Daring, funny, fierce and musical, Eva Salzman has in her new collection managed to combine a robust yet never unsubtle take on modern life and love. Addressing itself primarily to the muse and the blues, this ‘songbook’ is woven through with references to history and myth so that the personal is always balanced by an awareness of community to which she sings.
With two published collections to her credit and this remarkable recent compilation, Eva Salzman is one of the most accomplished poets working in Britain today. She is a New Yorker, but such is the universal catchment area of poetry now that her living and writing in Britain does not make her either an American or a British Poet, but simply a very good one.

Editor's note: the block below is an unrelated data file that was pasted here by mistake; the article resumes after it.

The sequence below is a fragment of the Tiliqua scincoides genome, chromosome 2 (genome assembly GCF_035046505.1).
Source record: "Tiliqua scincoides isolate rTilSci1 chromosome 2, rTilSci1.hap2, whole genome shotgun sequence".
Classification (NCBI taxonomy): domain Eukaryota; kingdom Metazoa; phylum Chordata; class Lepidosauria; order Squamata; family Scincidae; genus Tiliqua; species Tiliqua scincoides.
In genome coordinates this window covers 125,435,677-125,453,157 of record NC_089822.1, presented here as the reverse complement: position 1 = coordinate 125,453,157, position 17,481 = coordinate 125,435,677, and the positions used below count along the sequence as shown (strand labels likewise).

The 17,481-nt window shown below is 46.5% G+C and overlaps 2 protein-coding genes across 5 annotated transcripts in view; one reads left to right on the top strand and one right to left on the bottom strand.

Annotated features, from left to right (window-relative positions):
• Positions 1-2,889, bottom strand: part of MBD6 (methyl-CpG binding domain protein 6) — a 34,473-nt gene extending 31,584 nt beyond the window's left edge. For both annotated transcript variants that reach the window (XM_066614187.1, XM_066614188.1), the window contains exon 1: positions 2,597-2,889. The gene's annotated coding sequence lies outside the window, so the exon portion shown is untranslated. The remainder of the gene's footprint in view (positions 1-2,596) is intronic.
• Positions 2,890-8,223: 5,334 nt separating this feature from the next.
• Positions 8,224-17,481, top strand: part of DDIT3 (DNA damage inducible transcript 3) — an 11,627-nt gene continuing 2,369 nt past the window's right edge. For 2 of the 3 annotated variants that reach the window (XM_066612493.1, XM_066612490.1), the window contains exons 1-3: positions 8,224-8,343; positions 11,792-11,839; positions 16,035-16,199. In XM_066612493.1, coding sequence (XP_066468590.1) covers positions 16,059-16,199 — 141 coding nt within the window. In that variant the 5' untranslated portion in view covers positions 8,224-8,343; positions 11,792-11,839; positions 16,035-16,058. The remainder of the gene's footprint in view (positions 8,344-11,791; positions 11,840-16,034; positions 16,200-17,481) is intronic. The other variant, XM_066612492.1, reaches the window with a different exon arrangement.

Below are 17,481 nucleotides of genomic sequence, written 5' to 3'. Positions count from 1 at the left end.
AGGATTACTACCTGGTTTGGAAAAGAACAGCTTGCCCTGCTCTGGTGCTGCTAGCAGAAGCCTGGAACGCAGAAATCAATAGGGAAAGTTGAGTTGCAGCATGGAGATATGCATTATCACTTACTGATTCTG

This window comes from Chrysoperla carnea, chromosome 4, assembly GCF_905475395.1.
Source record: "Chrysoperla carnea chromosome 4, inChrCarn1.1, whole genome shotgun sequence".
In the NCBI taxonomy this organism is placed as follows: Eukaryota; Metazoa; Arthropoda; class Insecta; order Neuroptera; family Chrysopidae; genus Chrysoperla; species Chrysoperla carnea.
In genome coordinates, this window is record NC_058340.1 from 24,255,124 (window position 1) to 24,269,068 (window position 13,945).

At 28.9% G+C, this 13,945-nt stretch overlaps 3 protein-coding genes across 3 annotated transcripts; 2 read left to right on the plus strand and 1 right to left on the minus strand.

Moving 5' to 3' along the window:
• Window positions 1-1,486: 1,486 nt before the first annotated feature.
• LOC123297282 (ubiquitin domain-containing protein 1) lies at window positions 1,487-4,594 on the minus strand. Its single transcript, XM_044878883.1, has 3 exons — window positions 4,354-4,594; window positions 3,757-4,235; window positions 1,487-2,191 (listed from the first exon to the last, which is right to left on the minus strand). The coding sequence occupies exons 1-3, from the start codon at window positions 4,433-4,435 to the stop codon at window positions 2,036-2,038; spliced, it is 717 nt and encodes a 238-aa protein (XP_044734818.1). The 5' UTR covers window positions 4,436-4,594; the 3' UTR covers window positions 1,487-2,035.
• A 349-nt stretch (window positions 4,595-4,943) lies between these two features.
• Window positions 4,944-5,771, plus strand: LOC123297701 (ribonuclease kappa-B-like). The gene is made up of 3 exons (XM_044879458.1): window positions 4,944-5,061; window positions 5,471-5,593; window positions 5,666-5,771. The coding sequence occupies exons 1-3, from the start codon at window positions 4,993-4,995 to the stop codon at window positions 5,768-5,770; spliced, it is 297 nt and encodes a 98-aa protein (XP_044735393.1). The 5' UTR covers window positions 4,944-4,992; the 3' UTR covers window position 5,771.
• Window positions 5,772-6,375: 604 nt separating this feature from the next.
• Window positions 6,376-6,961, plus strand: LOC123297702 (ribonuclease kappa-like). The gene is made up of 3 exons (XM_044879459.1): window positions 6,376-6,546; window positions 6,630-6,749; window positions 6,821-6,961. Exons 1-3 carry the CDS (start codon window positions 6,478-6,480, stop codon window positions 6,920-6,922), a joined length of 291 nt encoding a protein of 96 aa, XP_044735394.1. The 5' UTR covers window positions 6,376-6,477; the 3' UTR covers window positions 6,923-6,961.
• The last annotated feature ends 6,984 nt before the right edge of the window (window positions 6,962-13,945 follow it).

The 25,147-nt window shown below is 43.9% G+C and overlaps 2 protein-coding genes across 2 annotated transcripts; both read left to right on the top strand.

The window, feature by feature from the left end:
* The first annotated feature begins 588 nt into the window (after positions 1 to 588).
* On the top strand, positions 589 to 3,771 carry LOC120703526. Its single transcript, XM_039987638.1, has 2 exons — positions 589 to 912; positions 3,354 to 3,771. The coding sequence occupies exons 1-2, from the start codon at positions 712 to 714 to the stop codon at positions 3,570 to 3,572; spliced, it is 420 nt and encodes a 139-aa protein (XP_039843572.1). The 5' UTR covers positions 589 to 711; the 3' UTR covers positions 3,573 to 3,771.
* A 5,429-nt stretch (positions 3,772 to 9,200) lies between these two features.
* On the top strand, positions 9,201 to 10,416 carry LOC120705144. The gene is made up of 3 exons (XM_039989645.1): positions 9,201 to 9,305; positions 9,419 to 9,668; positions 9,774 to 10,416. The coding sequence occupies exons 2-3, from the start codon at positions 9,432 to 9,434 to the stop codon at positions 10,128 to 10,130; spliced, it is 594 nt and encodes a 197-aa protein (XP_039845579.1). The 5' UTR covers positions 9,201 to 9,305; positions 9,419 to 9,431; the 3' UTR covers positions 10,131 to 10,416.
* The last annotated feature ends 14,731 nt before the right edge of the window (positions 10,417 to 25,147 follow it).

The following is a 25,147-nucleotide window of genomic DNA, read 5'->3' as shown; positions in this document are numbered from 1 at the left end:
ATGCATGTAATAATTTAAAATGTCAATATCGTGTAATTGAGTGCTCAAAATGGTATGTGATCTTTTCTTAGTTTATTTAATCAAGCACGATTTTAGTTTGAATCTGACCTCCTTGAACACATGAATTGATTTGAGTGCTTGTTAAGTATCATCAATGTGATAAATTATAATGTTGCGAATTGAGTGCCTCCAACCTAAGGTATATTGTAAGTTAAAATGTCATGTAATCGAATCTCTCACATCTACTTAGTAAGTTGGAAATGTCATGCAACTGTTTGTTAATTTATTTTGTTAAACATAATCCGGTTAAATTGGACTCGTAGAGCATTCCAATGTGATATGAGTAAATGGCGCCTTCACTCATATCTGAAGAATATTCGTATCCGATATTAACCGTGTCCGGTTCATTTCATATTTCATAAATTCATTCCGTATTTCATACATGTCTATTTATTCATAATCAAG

The epigraph to the collection draws on St Thomas ‘When one becomes two what will you do?’ and this becomes the central metaphor of the book: twins, doubles, doppelgangers. For a short book with so light a touch there’s a tightness and surety to the way in which preoccupations are worked through. So that amidst the personal lamentation of ‘Remembering Before Forgetting’ and ‘After Verlaine’ are juxtaposed a poem on the Brooklyn Bridge, a poem about the Buddhas of Bamiyan, as well as a poem on the cutting of the OUP poetry list, the sharply satirical ‘In the OUP hospital’ where she writes ‘I’d rather be lying unpublished / than be published by you and be dead’. Refreshing, dangerous, ironic, always surprising, this is Salzman at her most Salzmannesque. – Poetry Book Society Special Commendation Spring 2003